I was so curious about this book! I see that it has quite a positive rating on Amazon, but as everyone knows these days that ratings can be manipulated shamelessly so that doesn't help. There is no editorial review available and of all the ratings not a single person gives a synopsis. I had no idea of the plot. Added to that, this publisher does not allow a peek inside nor does it provide e-books, so I couldn't even see a sample of the writing. I waffled for awhile as this is a a new to me author and i was a bit hesitant to spend the money on an unproven commodity. But, in the end, my curiosity won out. I figure, if i hated the book, I'd punish myself by not getting a couple of week's worth of Lattes.
But, happily, that is not the case. I really, really enjoyed this book.
Reye Jackson (pronounced Ray) is on her way back to school after a small break when she literally bumps into Stephen Stuart at the airport. The two laugh over their mishap and get to chatting during their flight. It turns out they are both students at the Unversity in Austin. She is a senior finishing up an degree in education and he is in his third year of Law school. After they land, Reye boldly programs her number into his phone and he promises to call.
This was a great start to the book. Even though this book is the debut book for this author it never really felt that way. She doesn't fall into the first book trap of overtly long exposition and data dumps. Instead the story really, really, flows with a naturalness that allows the story to move.
Stephen doesn't call Reye right away and even though she is disappointed, she is also philosophical about it. No biggee. But the two run into each other on the soccer field where they both play for the Unversity's pick-up intramural league. They are both shocked but pleased to see each other. And it is at this point that the relationship really starts.
Again, I was struck by how natural the story flowed. One thing I think the author did well was to create an atmosphere showing that Reye and Stephen were college students. These two aren't 30 something professionals who approach every relationship with an eye to whether or not it will have a future. They are about-to-graduate students who aren't quite looking to settle down, but are ready to embark on the careers they are training for right now. While they are dating they also study, hang out with their friends, go to parties and navigate this relationship which is new to both of them.
One thing that I thought was refreshing in this book is that it is Stephen who is having most of the adjustment problems. In most IR books where the hero is white, he is portrayed as being genuinely confused about why the AA heroine is generally so resistant to the pairing. But in this case, Reye is the one who is remarkably well adjusted and takes their relationship in stride. It is Stephen who is the worrier, mostly hyper sensitive to his family and friends' reactions.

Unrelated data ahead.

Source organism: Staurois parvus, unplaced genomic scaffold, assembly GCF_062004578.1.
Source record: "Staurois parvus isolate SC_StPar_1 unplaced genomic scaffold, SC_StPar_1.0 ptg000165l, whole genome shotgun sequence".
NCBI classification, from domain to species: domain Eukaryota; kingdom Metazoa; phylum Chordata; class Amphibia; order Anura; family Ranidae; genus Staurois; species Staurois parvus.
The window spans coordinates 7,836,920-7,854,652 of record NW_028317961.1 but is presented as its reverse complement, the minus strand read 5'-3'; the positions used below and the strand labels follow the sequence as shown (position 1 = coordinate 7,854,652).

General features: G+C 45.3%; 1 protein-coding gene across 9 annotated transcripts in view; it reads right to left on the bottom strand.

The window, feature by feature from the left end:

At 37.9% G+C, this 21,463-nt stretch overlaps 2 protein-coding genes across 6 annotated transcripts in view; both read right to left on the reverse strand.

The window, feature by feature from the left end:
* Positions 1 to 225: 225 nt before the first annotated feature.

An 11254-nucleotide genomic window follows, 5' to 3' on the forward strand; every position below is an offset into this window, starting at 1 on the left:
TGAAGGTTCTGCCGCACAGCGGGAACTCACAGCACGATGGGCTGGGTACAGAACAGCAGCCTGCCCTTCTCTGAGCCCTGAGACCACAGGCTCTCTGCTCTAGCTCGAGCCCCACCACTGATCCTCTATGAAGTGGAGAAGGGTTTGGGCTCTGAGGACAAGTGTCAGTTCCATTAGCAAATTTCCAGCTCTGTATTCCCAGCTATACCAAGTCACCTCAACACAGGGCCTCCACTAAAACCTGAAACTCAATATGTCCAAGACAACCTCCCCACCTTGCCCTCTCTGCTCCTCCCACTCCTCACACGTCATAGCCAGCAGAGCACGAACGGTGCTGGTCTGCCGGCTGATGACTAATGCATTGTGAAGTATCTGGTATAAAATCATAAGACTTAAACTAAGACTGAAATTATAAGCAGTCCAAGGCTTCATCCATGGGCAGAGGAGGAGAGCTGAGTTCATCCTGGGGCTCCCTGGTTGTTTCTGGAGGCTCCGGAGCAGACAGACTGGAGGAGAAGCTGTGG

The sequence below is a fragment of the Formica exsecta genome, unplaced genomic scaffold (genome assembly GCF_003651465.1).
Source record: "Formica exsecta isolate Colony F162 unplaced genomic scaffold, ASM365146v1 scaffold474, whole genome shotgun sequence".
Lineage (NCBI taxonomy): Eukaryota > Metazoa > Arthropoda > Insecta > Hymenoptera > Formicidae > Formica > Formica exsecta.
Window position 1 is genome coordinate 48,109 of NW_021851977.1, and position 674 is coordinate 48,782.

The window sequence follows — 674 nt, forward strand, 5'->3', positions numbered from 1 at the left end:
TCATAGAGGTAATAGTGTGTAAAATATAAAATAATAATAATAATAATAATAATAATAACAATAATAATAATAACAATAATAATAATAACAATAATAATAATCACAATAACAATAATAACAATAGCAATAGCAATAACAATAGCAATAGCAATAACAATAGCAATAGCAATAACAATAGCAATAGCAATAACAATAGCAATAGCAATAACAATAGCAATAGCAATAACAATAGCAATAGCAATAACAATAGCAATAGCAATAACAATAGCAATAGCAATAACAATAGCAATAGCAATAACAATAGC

I also liked the fact that the author did not make him a Super Hero. You know, the guy who all but does back-flips and hand stands for heroine and is so wonderful and reassuring and understanding all the the while the heroine is being snippy and bratty? Nope, Stephen is realistically flawed. He's the brat sometimes. This is not to say that he is a bad character, on the contrary I really liked him. I actually thought he was very nuanced. The author does a great job of articulating his struggle in his own head even when he isn't aware that is what he is doing.
There is also a lot of what I like to call additional flavor to the book. Reye and Stephen have a lot of interest and activities outside of each other. She is working on an internship and we get to see a lot of that, they both play soccer and that plays a large part in the story. There are also some great supporting characters in Reye's brother Sam who is a grad student and in some of Stephen's frat brothers. A minor character also gets a very satisfying redemptive arc that didn't feel at all fake.
of course this book includes conflict and most of it is internal, even as Stephen seeks to externalize it. At the end of the school year he precipitates a break up. What follows are chapters of the 'Great Grovel.' I am always gratified when an author allows a jerky hero to grovel to get back in the heroine's good graces. This author does a great job of it. And Reye doesn't make it easy either. Not only that there were some genuinely amusing parts as her family gets in on the fun.
All in all this was a really nice book. A satisfying romance with just the right amount of angst with a couple that was full of sexy chemistry. And I must say this did not read like a first book. The writing was incredibly polished.